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Resolving Galaxy Evolution


In this project we aim to answer some of the outstanding questions in the physics of galaxy formation by using a newly developed instrument, the Sydney-AAO Multi-object Integral field spectrograph (SAMI). We will obtain spatially resolved spectroscopy of thousands of galaxies and then carry out detailed comparisons to the latest and most detailed numerical models for galaxy formation.


Professor Scott Croom.

Research location

School of Physics

Program type



The overwhelming difficulty in understanding galaxy formation is the complexity of baryonic physics, with multi-phase gas, star formation, dust, supernovae, super-massive black holes etc. all influencing the outcome of the galaxy formation process. The multi-parameter nature of galaxy formation has meant that much progress has been made over the last decade by conducting massively multiplexed surveys, allowing samples of up to one million galaxies to be constructed. These have, in turn, allowed detailed statistical analyses to be made, where the correlation between the multitudes of physical parameters can be studied.

All of these major surveys use a single optical fibre to collect the light from each galaxy. Yet, galaxies are intrinsically complex, multi-component systems with multiple structural components (e.g. disks, bulges, halos) and elaborate interactions between the dark matter, stars, gas and super-massive black holes they contain. The use of single apertures thus loses valuable information and adds confusing biases.

In this project we will address many of the most pressing current issues in galaxy evolution, by carrying out large-scale studies providing resolved maps of galaxy emission. Such samples have the potential to profoundly impact the field of galaxy formation by addressing the physical processes at work. These lie in three key areas:

•    How does a galaxy’s environment influence its evolution?  Galaxies have very different properties, depending on whether they lie in high-density clusters or more rarified void regions.  By studying the internal motions of gas and stars, as well as the spatial distribution of star formation within galaxies, we can directly tackle the question of how environment modulates galaxy formation.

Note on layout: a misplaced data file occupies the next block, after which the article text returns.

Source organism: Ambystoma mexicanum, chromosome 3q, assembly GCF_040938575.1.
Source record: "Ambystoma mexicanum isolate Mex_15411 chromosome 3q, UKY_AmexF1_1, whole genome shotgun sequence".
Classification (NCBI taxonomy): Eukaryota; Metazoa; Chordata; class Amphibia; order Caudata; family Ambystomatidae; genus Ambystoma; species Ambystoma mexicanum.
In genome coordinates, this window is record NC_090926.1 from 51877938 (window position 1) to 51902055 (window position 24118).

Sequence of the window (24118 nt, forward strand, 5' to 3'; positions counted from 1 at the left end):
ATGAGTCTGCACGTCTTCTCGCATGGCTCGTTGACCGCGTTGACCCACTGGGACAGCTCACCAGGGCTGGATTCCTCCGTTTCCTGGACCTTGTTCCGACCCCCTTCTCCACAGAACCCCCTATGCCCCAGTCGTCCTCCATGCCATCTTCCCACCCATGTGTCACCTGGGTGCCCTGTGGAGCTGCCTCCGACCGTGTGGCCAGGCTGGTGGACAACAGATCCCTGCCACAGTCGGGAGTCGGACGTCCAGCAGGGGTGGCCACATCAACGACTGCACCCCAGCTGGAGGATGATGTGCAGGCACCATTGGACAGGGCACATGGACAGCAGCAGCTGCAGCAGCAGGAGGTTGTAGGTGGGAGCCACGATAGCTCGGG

•    How does gas get into and out of galaxies?  The formation of stars depends critically on the supply of gas (the fuel for star formation) within a galaxy.  By studying the distribution, motion, chemical composition and ionization state of the gas we will be able to find when galaxies are most efficiently fuelled and when feedback from supernovae or black holes drives gas out of galaxies.
•    How is mass and angular momentum built up in galaxies?  By measuring internal galaxy motions we can estimate galaxy masses and determine which galaxies form from mergers (typically dispersion dominated) or smoother accretion (typically rotation dominated).  The distribution of galaxy spins in voids, filaments and clusters is a powerful probe of how galaxies acquire their angular momentum as a consequence of early tidal torques.

This project will make use of the new Sydney-AAO MOS IFU (SAMI) instrument to build a survey of thousands of spatially resolved galaxies.  This is a major Australian and international project. The questions above, and related issues, allow for a wide range of potential research projects.

Additional information

HDR Inherent Requirements

In addition to the academic requirements set out in the Science Postgraduate Handbook, you may be required to satisfy a number of inherent requirements to complete this degree. Example of inherent requirement may include:

- Confidential disclosure and registration of a disability that may hinder your performance in your degree;
- Confidential disclosure of a pre-existing or current medical condition that may hinder your performance in your degree (e.g. heart disease, pace-maker, significant immune suppression, diabetes, vertigo, etc.);
- Ability to perform independently and/or with minimal supervision;
- Ability to undertake certain physical tasks (e.g. heavy lifting);
- Ability to undertake observatory, sensory and communication tasks;
- Ability to spend time at remote sites (e.g. One Tree Island, Narrabri and Camden);
- Ability to work in confined spaces or at heights;
- Ability to operate heavy machinery (e.g. farming equipment);
- Hold or acquire an Australian driver’s licence;
- Hold a current scuba diving license;
- Hold a current Working with Children Check;
- Meet initial and ongoing immunisation requirements (e.g. Q-Fever, Vaccinia virus, Hepatitis, etc.)

You must consult with your nominated supervisor regarding any identified inherent requirements before completing your application.

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Opportunity ID

The opportunity ID for this research opportunity is 1593

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